3. Narayanan A, Ramani KK. Effectiveness of interventions in improving compliance to spectacle wear and referral in school vision screening. Clinical & experimental optometry. 2018;101(6):752-757. doi:https://dx.doi.org/10.1111/cxo.12797
  4. Narayanan A, Kumar S, Ramani KK. Spectacle compliance among adolescents in Southern India: Perspectives of service providers. Indian journal of ophthalmology. 2018;66(7):945-949. doi:https://dx.doi.org/10.4103/ijo.IJO_27_18

Eye conditions

  1. Mavi S, Chan VF, Virgili G, et al. The Impact of Hyperopia on Academic Performance Among Children: A Systematic Review. Asia Pac J Ophthalmol (Phila). Jan 20 2022;11(1):36-51. doi:10.1097/APO.0000000000000492
  2. Hopkins S, Narayanasamy S, Vincent SJ, Sampson GP, Wood JM. Do reduced visual acuity and refractive error affect classroom performance? Clin Exp Optom. May 2020;103(3):278-289. doi:10.1111/cxo.12953
  3. Kulp MT, Ciner E, Ying GS, et al. Vision Screening, Vision Disorders, and Impacts of Hyperopia in Young Children: Outcomes of the Vision in Preschoolers (VIP) and Vision in Preschoolers – Hyperopia in Preschoolers (VIP-HIP) Studies. Asia-Pac J Ophthalmo. Jan-Feb 2022;11(1):52-58. doi:10.1097/Apo.0000000000000483
  4. International Myopia Institute. Internation Myopia Institute (IMI) Facts and Findings: 2023. https://myopiainstitute.org/myopia-infographics/
  5. Grzybowski A, Kanclerz P, Tsubota K, Lanca C, Saw SM. A review on the epidemiology of myopia in school children worldwide. Bmc Ophthalmology. Jan 14 2020;20(1)doi:ARTN 27 10.1186/s12886-019-1220-0
  6. Tariq F, Mobeen R, Wang XH, et al. Advances in myopia prevention strategies for school-aged children: a comprehensive review. Frontiers in Public Health. Aug 15 2023;11doi:ARTN 1226438 10.3389/fpubh.2023.1226438
  7. Logan NS, Wolffsohn JS. Role of un-correction, under-correction and over-correction of myopia as a strategy for slowing myopic progression. Clinical and Experimental Optometry. Mar 2020;103(2):133-137. doi:10.1111/cxo.12978
  8. He XG, Sankaridurg P, Wang JJ, et al. Time Outdoors in Reducing Myopia. Ophthalmology. Nov 2022;129(11):1245-1254. doi:10.1016/j.ophtha.2022.06.024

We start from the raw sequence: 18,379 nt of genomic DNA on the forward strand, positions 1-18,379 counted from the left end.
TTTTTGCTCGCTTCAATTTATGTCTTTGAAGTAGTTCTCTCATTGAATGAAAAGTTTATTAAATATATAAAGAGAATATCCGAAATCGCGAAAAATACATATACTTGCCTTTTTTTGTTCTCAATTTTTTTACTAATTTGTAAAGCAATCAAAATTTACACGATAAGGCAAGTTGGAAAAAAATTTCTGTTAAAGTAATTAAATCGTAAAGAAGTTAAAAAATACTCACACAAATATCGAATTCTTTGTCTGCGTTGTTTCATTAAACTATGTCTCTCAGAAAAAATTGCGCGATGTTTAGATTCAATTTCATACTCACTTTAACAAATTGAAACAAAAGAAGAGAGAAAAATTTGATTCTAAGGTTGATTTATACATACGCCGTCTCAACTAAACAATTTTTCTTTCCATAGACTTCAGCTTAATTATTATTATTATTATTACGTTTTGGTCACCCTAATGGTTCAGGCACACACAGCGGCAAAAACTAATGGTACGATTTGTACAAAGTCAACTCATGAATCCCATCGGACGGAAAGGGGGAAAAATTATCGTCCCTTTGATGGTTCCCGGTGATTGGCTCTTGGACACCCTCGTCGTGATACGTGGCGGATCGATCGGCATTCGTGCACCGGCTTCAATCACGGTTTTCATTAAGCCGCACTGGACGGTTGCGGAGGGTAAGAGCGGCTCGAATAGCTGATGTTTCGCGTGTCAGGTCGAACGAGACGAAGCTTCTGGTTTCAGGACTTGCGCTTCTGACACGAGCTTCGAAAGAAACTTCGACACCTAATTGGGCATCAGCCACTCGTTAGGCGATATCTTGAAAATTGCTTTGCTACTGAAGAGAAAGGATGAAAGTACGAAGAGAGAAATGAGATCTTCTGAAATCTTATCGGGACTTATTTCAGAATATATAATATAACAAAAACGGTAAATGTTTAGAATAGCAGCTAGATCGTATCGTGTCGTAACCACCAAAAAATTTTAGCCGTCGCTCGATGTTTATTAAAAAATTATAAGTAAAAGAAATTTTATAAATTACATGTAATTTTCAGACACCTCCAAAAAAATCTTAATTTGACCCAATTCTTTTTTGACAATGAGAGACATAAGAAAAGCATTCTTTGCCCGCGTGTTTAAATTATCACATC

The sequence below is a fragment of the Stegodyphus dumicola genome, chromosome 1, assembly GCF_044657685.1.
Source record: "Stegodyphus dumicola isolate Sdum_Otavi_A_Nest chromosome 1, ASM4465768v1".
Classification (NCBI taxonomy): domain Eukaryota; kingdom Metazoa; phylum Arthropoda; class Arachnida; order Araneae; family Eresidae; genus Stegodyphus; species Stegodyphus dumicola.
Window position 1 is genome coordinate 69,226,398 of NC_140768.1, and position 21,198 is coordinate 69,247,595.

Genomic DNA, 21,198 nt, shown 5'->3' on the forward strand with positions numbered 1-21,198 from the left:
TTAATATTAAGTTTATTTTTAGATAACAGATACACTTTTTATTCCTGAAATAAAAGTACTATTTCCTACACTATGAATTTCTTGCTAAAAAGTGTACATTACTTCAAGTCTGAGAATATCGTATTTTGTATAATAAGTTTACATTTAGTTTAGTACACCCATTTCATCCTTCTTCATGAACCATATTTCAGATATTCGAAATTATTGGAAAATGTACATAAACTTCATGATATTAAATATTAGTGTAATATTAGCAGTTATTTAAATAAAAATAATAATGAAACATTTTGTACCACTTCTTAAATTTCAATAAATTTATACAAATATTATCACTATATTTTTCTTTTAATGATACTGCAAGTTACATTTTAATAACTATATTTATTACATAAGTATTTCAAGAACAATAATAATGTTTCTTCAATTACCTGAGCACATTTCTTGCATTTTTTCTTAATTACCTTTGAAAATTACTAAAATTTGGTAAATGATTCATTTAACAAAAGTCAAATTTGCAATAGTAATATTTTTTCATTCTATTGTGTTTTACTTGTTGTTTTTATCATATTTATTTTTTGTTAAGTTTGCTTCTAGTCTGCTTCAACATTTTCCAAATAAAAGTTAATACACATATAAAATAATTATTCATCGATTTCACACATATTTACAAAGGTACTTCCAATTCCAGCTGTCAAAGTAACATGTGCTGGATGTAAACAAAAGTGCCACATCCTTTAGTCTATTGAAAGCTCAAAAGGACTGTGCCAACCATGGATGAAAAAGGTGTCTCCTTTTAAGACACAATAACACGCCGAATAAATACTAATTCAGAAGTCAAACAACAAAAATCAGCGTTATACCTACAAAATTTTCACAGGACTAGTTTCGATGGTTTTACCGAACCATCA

9. Li SM, Ran AR, Kang MT, et al. Effect of Text Messaging Parents of School-Aged Children on Outdoor Time to Control Myopia A Randomized Clinical Trial. Jama Pediatr. Nov 2022;176(11):1077-1083. doi:10.1001/jamapediatrics.2022.3542
  10. Boyd K. Strabismus in Children. Amercian Academy of Ophtalmology. https://www.aao.org/eye-health/diseases/strabismus-in-children
  11. Mostafaie A, Ghojazadeh M, Hosseinifard H, et al. A systematic review of Amblyopia prevalence among the children of the world. Romanian journal of ophtalmology. 2020;64(4):342-355. doi:https://doi.org/10.22336/rjo.2020.56
  12. Xiao O, Morgan IG, Ellwein LB, He MG, Children RES. Prevalence of Amblyopia in School-Aged Children and Variations by Age, Gender, and Ethnicity in a Multi-Country Refractive Error Study. Ophthalmology. Sep 2015;122(9):1924-1931. doi:10.1016/j.ophtha.2015.05.034
  13. AAO PPP Pediatric Ophtalmology/Strabismus Panel. Amblyopia Preferred Practice Patterns. 2022.
  14. Song PG, Adeloye D, Li ST, et al. The prevalence of vitamin A deficiency and its public health significance in children in low- and middle-income countries: A systematic review and modelling analysis. J Glob Health. 2023;13doi:ARTN 04084 10.7189/jogh.13.04084

Guidelines

  1. Yong AC, Buglass A, Mwelwa G, Abdallah I, Chan VF. Can we scale up a comprehensive school-based eye health programme in Zambia? BMC health services research. 2022;22(1):945. doi:https://dx.doi.org/10.1186/s12913-022-08350-2
  2. Yashadhana A, Lee L, Serova N, Nthete E, Burnett AM. Access to school-based eye health programs in Central Region, Malawi: a qualitative case study. Health Promot Int. Apr 1 2023;38(2)doi:10.1093/heapro/daad002
  3. Seelam B, Liu H, Borah RR, Sheeladevi S, Keay L. A realist evaluation of the implementation of a large-scale school eye health programme in India: a qualitative study. Ophthalmic & physiological optics : the journal of the British College of Ophthalmic Opticians (Optometrists). 2021;41(3):565-581. doi:https://dx.doi.org/10.1111/opo.12815
  4. Pan WY, Lou LX, Chen FY, Tang XJ. Gender Disparities in the Global Burden of Refractive Disorders in Children: An Analysis From the Global Burden of Disease Study 2019. J Pediat Ophth Strab. May 24 2023;doi:10.3928/01913913-20230421-02